clock menu more-arrow no yes

Filed under:


Girls who like math and science have higher self-esteem, aspire to more ambitious careers, cling more tenaciously to their career goals and even feel better about their appearance than girls who do not like these subjects, according to a 1991 American Association of University Women's report.

Authors Mindy Bingham and Sandy Stryker took the AAUW report to heart when they wrote their book "Things Will Be Different for My Daughter." The book includes a list of suggestions for parents who want to make sure their daughters get a good education in math and science.Bingham and Stryker advise:

- Help your daughter see herself as a success at math. Says Bingham, "The AAUW survey found that girls are more likely than boys to believe they are not good at math. That is undoubtedly one reason they take fewer math classes than boys, but when girls do sign up for math, other studies indicate, they perform as well, or nearly as well, as their male classmates. The more positive attitude you can instill, therefore, and the earlier you can instill it, the better."

Expect your daughter to succeed at math. Tell her it is fun. Praise her for doing well in math at school, and also in games and other math activities.

- Make sure she knows that having to work hard at math doesn't mean she's not good at it. Girls are more likely than boys to think that they don't have talent for a subject unless it comes easily to them.

- Help her develop problem-solving skills and a tolerance for anxiety. Parents tend to want to rescue their daughters but are willing to allow their sons to struggle, according to Bingham and Stryker.

- Mothers should be good role models and should provide other female role models. Bingham cautions mothers, "Even if you don't like math, never say so." Mom should be the one to help with math homework, if possible. If an outside tutor is needed, make every effort to provide a female tutor. Both parents should make an effort to introduce their daughter to women who work in a field that requires a strong math background - like bankers, engineers, accountants, dentists, etc.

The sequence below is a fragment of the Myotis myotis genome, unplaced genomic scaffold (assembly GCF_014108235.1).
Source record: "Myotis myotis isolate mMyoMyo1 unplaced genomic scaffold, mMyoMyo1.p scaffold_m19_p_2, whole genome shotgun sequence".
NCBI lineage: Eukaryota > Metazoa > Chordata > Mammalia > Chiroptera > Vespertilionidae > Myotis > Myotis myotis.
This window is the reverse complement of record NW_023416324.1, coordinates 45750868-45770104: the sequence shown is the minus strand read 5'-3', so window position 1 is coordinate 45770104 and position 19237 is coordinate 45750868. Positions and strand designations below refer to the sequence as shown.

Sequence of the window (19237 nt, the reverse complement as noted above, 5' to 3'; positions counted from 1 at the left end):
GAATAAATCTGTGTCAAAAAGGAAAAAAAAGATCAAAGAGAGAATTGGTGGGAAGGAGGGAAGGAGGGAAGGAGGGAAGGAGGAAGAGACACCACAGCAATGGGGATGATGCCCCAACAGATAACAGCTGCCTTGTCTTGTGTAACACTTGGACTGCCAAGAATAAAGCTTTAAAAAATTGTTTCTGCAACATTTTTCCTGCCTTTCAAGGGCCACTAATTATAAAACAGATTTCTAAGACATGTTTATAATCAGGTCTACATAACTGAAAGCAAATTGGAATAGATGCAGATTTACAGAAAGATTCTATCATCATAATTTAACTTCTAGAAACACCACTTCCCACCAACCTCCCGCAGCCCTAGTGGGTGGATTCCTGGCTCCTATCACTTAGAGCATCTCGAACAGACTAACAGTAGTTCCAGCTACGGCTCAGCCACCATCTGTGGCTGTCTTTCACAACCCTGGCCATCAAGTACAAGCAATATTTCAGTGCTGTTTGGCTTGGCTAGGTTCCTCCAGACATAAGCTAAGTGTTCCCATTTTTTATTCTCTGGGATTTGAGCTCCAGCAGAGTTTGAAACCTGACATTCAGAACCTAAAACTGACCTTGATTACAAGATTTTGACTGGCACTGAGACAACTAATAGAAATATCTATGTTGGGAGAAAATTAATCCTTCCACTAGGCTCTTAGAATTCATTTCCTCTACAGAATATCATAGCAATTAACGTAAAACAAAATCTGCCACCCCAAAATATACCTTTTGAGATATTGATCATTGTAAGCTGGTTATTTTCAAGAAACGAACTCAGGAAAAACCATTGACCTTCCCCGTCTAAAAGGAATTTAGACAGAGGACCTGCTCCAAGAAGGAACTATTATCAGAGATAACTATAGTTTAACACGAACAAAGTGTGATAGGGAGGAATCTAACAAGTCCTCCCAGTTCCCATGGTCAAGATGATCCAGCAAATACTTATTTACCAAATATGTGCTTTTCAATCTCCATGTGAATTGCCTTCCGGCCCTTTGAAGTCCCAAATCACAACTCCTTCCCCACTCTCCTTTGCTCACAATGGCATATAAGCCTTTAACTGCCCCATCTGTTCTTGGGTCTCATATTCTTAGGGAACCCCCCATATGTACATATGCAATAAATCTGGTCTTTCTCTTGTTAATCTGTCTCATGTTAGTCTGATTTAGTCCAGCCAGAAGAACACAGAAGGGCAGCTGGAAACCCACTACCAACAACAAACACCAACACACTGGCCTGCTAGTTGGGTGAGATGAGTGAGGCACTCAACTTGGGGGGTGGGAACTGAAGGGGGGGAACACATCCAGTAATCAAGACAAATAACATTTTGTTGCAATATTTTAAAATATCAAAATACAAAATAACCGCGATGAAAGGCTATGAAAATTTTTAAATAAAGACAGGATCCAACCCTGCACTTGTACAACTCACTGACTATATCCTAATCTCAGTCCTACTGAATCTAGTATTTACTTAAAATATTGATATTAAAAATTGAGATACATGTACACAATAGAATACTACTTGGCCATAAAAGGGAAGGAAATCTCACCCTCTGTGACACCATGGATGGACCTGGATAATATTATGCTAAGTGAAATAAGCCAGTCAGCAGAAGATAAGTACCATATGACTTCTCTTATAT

- Play math games and demonstrate how math is used in daily life. Don't assume your daughter will discover math on her own. Give her math games and books. Toys like Legos and Lincoln Logs help children of both sexes grasp spatial relationships. So does sewing. Puzzles are also good.

Teenagers can write out checks for the family's monthly bills and balance the checkbook. Allow your teenage daughter to negotiate an annual clothing allowance and plan her purchases accordingly. Have her figure out the mileage when she puts gas in the family car and ask her to adjust recipes for more or fewer people when she prepares dinner.

- Monitor her math classes at school. Stryker and Bingham say that several respected researchers have studied sexism in American schools and found girls are more likely to be treated unfairly in math class than in any other subject. The higher the class level, the more prevalent the problem. "Parents need to monitor this situation closely," says Bingham. "You might start by asking your daughter about her math class. Are there many other girls in the class? (When girls are under-represented, they tend to become intimidated.) Are the girls called on as often as the boys? Are their questions answered?"

If not, arrange to sit in on a class or two, Bingham recommends. Per-haps the principal needs to arrange a gender-equity workshop for teachers.

- Make sure your daughter knows what's in it for her. "Young women who opt out of high-level math and science classes in high school are not equipped to take college courses required for entry into the highest-paying careers," says Bingham. Jobs requiring advanced math are likely to offer more flexibility and control, important elements in mixing career and family.

Because they pay more per hour, a woman can chose to work fewer hours and still earn enough money to help support a family. "That's really the key," says Bingham. "By doing well in math and preparing themselves to succeed in a career, women are also setting themselves up to have more time to be parents."